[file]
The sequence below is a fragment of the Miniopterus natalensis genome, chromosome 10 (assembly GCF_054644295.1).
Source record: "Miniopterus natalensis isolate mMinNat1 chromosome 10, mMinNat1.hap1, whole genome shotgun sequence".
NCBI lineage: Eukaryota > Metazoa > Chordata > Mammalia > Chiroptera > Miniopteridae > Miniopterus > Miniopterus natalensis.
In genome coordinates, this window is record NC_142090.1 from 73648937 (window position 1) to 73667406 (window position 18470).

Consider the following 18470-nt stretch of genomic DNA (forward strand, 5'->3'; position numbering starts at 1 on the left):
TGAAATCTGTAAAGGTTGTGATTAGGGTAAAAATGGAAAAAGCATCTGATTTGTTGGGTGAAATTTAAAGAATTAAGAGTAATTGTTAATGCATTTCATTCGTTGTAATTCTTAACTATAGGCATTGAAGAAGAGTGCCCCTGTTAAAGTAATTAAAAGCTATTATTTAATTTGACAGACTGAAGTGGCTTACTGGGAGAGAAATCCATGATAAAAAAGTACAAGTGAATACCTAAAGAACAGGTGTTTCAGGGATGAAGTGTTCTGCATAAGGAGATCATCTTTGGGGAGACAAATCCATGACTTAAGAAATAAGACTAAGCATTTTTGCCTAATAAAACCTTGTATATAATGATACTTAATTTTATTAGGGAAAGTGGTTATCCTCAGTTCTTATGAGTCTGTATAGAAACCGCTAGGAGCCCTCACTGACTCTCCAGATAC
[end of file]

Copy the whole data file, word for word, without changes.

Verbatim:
The sequence below is a fragment of the Miniopterus natalensis genome, chromosome 10 (assembly GCF_054644295.1).
Source record: "Miniopterus natalensis isolate mMinNat1 chromosome 10, mMinNat1.hap1, whole genome shotgun sequence".
NCBI lineage: Eukaryota > Metazoa > Chordata > Mammalia > Chiroptera > Miniopteridae > Miniopterus > Miniopterus natalensis.
In genome coordinates, this window is record NC_142090.1 from 73648937 (window position 1) to 73667406 (window position 18470).

Consider the following 18470-nt stretch of genomic DNA (forward strand, 5'->3'; position numbering starts at 1 on the left):
TGAAATCTGTAAAGGTTGTGATTAGGGTAAAAATGGAAAAAGCATCTGATTTGTTGGGTGAAATTTAAAGAATTAAGAGTAATTGTTAATGCATTTCATTCGTTGTAATTCTTAACTATAGGCATTGAAGAAGAGTGCCCCTGTTAAAGTAATTAAAAGCTATTATTTAATTTGACAGACTGAAGTGGCTTACTGGGAGAGAAATCCATGATAAAAAAGTACAAGTGAATACCTAAAGAACAGGTGTTTCAGGGATGAAGTGTTCTGCATAAGGAGATCATCTTTGGGGAGACAAATCCATGACTTAAGAAATAAGACTAAGCATTTTTGCCTAATAAAACCTTGTATATAATGATACTTAATTTTATTAGGGAAAGTGGTTATCCTCAGTTCTTATGAGTCTGTATAGAAACCGCTAGGAGCCCTCACTGACTCTCCAGATAC